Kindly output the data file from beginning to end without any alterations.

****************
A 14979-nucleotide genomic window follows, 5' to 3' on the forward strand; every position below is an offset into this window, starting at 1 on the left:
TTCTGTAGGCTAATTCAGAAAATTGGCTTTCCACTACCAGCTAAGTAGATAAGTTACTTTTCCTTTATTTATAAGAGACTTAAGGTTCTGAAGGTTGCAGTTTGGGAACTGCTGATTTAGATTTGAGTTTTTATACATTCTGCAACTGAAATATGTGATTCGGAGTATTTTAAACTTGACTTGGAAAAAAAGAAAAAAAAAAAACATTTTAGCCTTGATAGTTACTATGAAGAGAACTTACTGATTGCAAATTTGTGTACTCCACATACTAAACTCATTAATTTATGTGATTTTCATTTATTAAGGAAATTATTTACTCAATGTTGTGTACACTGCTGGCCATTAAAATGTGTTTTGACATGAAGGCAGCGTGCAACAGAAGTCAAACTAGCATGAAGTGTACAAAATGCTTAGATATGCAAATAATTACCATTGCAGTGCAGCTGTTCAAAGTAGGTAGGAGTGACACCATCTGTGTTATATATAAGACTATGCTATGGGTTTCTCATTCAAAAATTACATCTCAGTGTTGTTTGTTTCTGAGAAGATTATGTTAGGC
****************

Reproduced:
A 14979-nucleotide genomic window follows, 5' to 3' on the forward strand; every position below is an offset into this window, starting at 1 on the left:
TTCTGTAGGCTAATTCAGAAAATTGGCTTTCCACTACCAGCTAAGTAGATAAGTTACTTTTCCTTTATTTATAAGAGACTTAAGGTTCTGAAGGTTGCAGTTTGGGAACTGCTGATTTAGATTTGAGTTTTTATACATTCTGCAACTGAAATATGTGATTCGGAGTATTTTAAACTTGACTTGGAAAAAAAGAAAAAAAAAAAACATTTTAGCCTTGATAGTTACTATGAAGAGAACTTACTGATTGCAAATTTGTGTACTCCACATACTAAACTCATTAATTTATGTGATTTTCATTTATTAAGGAAATTATTTACTCAATGTTGTGTACACTGCTGGCCATTAAAATGTGTTTTGACATGAAGGCAGCGTGCAACAGAAGTCAAACTAGCATGAAGTGTACAAAATGCTTAGATATGCAAATAATTACCATTGCAGTGCAGCTGTTCAAAGTAGGTAGGAGTGACACCATCTGTGTTATATATAAGACTATGCTATGGGTTTCTCATTCAAAAATTACATCTCAGTGTTGTTTGTTTCTGAGAAGATTATGTTAGGC